PRINTING is one of the four greatest inventions of ancient China. For millennia its mastery made China the sole country in the world able to produce copies of texts in great numbers and so build the largest repository of books. Freed from time-consuming hand copying, the spread of culture and knowledge accelerated, ushering world civilization onto a new stage. Printing, therefore, wins the accolade, “Mother of Civilizations.”


No discovery of such significance is serendipitous. Prior to the birth of printing, China had already become accomplished in making paper and ink. Meanwhile, Chinese writing had evolved from pictographic scripts, first found on turtle shells and animal bones, to more legible forms. This laid the material foundation for the advent of printing. What is more, the development and popularity of inscription rubbing and seal-carving provided technological support for the impending invention. The long span of social stability and cultural prosperity during the Sui and Tang dynasties (581-907) also ripened social conditions.



The block printing process and result.


In such circumstances, woodblock printing emerged in the early Tang Dynasty. To produce a block, a page of text was set in reverse on a board of fine, firm texture. The blank spaces were then chiseled away, leaving the parts with characters and graphics in relief. Buddhist scriptures were the first works to be printed in this way. During the reign of Qing Emperor Guangxu (1875-1908) a block-printed Diamond Sutra (the Vajracchedika-prajna-paramita Sutra), dated to the year 868 in the Tang Dynasty, was found in the Mogao Grottoes in Dunhuang. It is the world’s oldest print including an explicit date.


By the Five Dynasties period (907-960) and the ensuing Song and Yuan dynasties (960-1368), block printing had fully developed. One block could produce hundreds or even thousands of copies. As a result, the dissemination of learning was effectively galvanized. This technique, however, had its flaws. It took extensive time and labor to carve the blocks, and their storage took up huge amounts of space. What is more, the wood was vulnerable to damage by the elements and by insects. Economics was also a factor, as only huge orders could offset the hefty cost and ensure profit. Moreover, a single mistake could ruin an entire board, and necessitale carving a replacement.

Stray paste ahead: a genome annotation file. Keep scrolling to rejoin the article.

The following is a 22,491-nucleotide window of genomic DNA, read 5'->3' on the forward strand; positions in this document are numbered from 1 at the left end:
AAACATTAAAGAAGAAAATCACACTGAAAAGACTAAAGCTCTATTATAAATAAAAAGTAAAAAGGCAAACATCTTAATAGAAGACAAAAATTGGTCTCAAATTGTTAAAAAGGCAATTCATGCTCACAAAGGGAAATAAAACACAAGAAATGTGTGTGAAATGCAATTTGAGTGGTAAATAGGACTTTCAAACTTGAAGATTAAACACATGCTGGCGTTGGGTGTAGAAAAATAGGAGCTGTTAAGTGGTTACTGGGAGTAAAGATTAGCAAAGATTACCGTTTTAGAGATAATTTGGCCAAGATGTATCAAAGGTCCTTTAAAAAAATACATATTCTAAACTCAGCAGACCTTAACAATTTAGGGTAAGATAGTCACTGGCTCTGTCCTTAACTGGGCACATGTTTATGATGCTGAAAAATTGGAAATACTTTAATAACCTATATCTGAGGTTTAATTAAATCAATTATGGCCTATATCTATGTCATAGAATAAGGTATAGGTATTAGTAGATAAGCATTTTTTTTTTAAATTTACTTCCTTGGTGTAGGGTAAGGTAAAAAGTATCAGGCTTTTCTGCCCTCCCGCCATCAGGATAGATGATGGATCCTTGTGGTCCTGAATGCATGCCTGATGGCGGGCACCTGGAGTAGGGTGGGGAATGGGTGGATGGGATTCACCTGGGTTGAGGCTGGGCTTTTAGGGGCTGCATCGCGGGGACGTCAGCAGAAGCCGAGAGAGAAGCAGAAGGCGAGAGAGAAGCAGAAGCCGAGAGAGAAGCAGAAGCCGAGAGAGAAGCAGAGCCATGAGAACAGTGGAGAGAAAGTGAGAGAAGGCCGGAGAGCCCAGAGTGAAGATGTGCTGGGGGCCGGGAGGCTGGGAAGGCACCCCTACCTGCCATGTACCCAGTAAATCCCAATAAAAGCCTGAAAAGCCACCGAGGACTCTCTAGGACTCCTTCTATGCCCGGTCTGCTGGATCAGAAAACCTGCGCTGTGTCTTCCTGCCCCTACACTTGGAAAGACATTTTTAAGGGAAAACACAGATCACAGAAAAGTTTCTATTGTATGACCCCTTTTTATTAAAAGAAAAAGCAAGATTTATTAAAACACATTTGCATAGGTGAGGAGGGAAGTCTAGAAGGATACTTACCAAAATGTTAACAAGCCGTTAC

Texts printed with movable type.


In the early Song Dynasty (960-1279), a commoner named Bi Sheng (c. 970-1051) invented movable type. In Dream Pool Essays, the contemporary scientist Shen Kuo (1031-1095) wrote: “Characters are carved out of clay tablets as slender as a coin. Each tablet bears one character, and is hardened in fire.” Hot from the kiln, this type was laid out on a sheet of iron slathered with an adhesive made of rosin, wax and the powdered ashes of burnt paper. After the mixture cooled, a weighty board was placed atop to press and glue the type on the iron sheet. The block was then ready to produce impressions.


Normally, once the printing was thus underway, the typesetting would begin with another sheet. The type could be easily removed from the iron sheet, and used repeatedly in other compositions. Done on small tablets, they were also convenient for storage. The invention of movable type was a revolution in the history of printing.


Observing that baked clay type remained crisp, Wang Zhen of the Yuan Dynasty (1271-1368) substituted clay for wood tablets. After the mirror image of characters was first carved on a wood block in a relief pattern, it was then scooped out from cubes of uniform size. With this technique, more than 100 copies of the 60,000-character Jingde County Annals were produced within a month. Wang also invented a rotary table with compartments containing types of characters according to their pronunciation. This device effectively raised typographic efficiency.


During the Ming and Qing dynasties (1368-1911) woodblock printing and movable type printing were both in use. In addition to wood, other materials like tin, lead, and copper were also employed to make movable type.


Movable type printing saved time, but had observable drawbacks in comparison with woodblock printing. Assembled legions of manually made tiny tablets lacked uniformity, due to the often indiscernible discrepancy in type height. This resulted in uneven ink density and type size, and line spaces. Therefore movable type printing never superseded block printing in China. This explains why so few antique movable type printed texts are extant.


Although Bi Sheng invented movable type printing four centuries before Johannes Gutenberg (1400-1468) in Germany, China never became as globally renowned as Europe in the printing sector. China’s influence in printing was primarily confined to other Asian countries including Japan, Korea, and Vietnam.  


(Selected from Monthly Digest, a magazine published by Zhonghua Book Company)